Two weeks ago, the FCC voted along party lines to change the internet as we know it. They did it in the name of “fairness,” and “equality,” and “adapting to a rapidly changing internet landscape.” A lot of meaningless platitudes boiled down to one simple idea: the necessary and inevitable takeover of the internet by government.

Last week, the FCC released the rules. Here’s the short and sweet version:

The FCC’s Net neutrality order boils down to three key rules:

No Blocking. Simply put: A broadband provider can’t block lawful content, applications, services or nonharmful devices.

No Throttling. The FCC created a separate rule that prohibits broadband providers from slowing down specific applications or services, a practice known as throttling. More to the point, the FCC said providers can’t single out Internet traffic based on who sends it, where it’s going, what the content happens to be or whether that content competes with the provider’s business.

No Paid Prioritization. A broadband provider cannot accept fees for favored treatment. In short, the rules prohibit Internet fast lanes.

Sound straightforward? Not so fast.

We have 400 pages of rules written ostensibly to govern and oversee the internet, and yet the FCC still can’t tell us exactly what they plan on doing with their newly-gained authority. The agency has already waffled on how exactly they’ll handle key areas of the new regulatory scheme:

  • Network Pricing
  • This is the issue that sent the Net Neutrality debate into the mainstream. The FCC says that all traffic should be treated equally, but they admit they don’t have the expertise to start regulating right away:

    But the FCC says in the rules that it won’t be jumping in right away, because it lacks experience in evaluating such deals.

    “We find that the best approach is to watch, learn, and act as required, but not intervene now, especially not with prescriptive rules,” the commission wrote in the rules.

    Feel confident?

  • Interconnection Deals
  • These are agreements between content providers (think Netflix) and broadband providers (think Comcast) that allow companies to share traffic. Some of these agreements have led to disputes about capacity or money, and those disputes in turn have affected customers’ experiences online.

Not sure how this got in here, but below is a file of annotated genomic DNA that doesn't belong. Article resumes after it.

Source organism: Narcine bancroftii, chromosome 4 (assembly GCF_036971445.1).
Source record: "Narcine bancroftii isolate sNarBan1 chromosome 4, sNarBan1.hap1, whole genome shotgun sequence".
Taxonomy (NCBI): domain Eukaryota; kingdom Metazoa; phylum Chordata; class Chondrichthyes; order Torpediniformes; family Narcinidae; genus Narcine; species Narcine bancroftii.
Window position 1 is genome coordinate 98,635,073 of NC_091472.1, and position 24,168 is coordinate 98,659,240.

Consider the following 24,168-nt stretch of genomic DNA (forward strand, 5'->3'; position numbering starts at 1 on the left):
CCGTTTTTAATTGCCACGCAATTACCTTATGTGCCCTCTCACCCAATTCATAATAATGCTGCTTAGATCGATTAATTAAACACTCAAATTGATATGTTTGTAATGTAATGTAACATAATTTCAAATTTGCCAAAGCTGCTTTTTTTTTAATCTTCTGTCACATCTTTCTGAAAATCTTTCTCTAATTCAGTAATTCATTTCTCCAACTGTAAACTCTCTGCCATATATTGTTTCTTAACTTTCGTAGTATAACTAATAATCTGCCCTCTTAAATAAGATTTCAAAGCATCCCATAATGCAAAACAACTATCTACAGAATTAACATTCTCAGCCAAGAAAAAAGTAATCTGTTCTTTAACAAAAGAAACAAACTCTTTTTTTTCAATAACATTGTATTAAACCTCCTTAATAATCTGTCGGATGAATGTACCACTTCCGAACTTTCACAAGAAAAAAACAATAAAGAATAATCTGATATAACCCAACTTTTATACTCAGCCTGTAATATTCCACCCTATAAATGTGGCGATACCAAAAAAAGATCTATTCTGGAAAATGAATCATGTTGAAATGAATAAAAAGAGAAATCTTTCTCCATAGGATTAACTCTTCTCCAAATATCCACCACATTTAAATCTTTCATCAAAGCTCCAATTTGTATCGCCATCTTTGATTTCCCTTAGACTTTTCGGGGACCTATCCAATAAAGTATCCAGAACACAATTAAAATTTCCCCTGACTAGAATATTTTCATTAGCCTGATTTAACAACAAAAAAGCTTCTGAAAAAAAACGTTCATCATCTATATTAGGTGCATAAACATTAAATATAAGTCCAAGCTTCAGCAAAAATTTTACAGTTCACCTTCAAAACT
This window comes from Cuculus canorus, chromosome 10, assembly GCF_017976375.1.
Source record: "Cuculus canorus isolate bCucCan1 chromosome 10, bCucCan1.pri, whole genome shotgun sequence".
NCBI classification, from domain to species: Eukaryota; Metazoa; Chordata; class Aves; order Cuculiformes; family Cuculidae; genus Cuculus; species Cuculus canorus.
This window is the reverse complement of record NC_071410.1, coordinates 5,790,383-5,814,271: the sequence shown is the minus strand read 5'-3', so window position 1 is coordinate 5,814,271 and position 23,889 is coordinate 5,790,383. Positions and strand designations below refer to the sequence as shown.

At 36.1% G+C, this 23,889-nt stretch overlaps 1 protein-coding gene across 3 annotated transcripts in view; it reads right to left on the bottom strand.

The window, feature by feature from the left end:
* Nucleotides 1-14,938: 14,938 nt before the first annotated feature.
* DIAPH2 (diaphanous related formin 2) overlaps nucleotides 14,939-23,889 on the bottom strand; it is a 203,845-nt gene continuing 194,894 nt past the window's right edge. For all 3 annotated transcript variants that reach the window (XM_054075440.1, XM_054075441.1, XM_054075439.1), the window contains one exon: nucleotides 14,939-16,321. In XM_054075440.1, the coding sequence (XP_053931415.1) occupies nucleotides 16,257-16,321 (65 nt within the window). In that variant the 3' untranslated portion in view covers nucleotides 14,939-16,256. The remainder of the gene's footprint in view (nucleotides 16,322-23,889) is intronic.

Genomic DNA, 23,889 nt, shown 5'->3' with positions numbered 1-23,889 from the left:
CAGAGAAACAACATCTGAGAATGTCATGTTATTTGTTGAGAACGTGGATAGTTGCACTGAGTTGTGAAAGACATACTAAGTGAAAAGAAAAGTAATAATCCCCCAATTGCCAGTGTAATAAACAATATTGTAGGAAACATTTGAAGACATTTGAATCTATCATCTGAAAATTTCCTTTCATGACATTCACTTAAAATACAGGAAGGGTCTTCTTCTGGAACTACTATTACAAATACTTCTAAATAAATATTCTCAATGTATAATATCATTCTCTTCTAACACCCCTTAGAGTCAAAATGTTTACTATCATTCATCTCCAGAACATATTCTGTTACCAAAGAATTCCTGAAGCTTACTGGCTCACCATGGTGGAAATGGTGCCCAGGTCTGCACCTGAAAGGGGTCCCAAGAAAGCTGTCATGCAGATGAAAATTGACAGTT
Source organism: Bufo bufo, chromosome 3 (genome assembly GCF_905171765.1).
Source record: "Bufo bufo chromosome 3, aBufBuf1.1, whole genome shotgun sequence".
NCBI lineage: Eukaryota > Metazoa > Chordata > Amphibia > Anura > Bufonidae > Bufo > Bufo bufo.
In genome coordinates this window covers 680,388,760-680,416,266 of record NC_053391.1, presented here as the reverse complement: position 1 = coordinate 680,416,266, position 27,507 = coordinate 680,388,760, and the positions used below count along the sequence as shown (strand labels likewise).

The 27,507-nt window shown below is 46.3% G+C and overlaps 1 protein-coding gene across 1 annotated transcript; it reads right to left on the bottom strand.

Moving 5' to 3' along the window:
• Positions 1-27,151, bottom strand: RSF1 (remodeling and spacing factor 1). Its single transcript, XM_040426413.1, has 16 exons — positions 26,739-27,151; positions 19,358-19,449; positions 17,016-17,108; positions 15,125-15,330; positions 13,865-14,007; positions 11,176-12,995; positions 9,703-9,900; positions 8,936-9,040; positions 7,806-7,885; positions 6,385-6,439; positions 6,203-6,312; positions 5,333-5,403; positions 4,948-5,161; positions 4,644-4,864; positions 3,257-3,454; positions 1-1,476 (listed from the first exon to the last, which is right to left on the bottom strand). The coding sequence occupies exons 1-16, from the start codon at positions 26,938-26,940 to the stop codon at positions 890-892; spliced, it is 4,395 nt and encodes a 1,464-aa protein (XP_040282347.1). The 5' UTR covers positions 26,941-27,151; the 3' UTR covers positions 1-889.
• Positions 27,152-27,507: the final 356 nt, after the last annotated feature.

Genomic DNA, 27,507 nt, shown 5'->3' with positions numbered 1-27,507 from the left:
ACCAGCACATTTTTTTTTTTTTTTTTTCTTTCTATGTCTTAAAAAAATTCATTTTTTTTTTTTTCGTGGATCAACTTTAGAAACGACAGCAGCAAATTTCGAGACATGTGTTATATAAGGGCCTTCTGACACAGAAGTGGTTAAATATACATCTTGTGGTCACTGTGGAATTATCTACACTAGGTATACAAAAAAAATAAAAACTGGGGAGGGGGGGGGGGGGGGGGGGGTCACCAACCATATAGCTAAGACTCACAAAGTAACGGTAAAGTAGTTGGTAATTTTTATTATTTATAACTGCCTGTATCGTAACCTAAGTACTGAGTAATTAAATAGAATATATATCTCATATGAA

Under the new rules the FCC will take control of dispute resolution—which means that they’ll have control not only over how companies manage their own capacity and infrastructure issues, but how consumers eventually consume content online.

  • Sponsored Data Programs and Limits and Caps on Data Use
  • This is where the “big tech vs. struggling startup” defense to Net Neutrality comes into play. Sponsored data programs allow companies like Google to pay the cost of data, allowing mobile users access for free. Pro-NN advocates say that these types of programs boost large tech companies and hurt small startups that don’t have the resources to provide free data to customers.

    Again, the FCC is prepared to “watch and learn,” and then use their authority to make a call on whether or not these programs will be allowed to continue. They’ll use a similar approach to data use caps; they argue that although these types of plans can save consumers money, carriers can use the limits to manipulate the market.

Welcome to a brave new world—of uncertainty and ultimate frustration at the hands of empowered bureaucrats.

For example—do you like Netflix? Plan on streaming your favorite shows from, say, a college campus? Check out your new nightmare:

Consider the way Internet resources are allocated right now at Saint Michael’s College in Colchester, Vermont. Currently, campus network administrators enjoy wide freedom to adjust priorities that match students’ needs in different locations or at different times of day. Here’s how Greta Pangborn, St. Michaels’ chair of the computer science department, explained the situation to the campus newspaper, The Defender.

“If you’re working in a classroom,” Pangborn said, “web traffic is more likely to be for homework, and more of our bandwidth should be used for that than for streaming media. In our dorms, the priority goes to streaming media, because the focus should be on entertainment in the dorms.”

There’s every reason for students to be happy with this arrangement. It favors different types of traffic in different settings, all carefully done in a way that matches up with academic needs and entertainment desires. But playing favorites in this fashion — even if it’s what everybody on campus wants — flies in the face of strict net neutrality, a doctrine that argues that all packets on the Internet should be treated equally at all times.

Left-minded blogs and websites are already framing this power-grab and rule structure as something that has existed all along. Gizmodo says,

“The full 400 pages of the FCC’s policy and research on net neutrality aren’t exactly beach reading, but the minutia are integral to the rules’ lifespan. These are the nitpicky things that big cable companies plan to challenge in court, the things that Republicans in Congress will use as ammunition to strip the agency of its power to regulate the internet.

In a sobering way, the battle is just beginning.”

Never mind that we’re still debating—and doubting—whether or not the FCC has this power to begin with.

Ars Technica posted an article for the purpose of mocking those who see these new Net Neutrality rules as being anti-speech.

Of course, these outlets have the right to say whatever they like; it just throws into full relief the reality of our ongoing battle against excessive government regulation in every form—not just when it comes to the internet.

WaPo has the entire set of rules, which you can read here and here:

FCC-15-24A1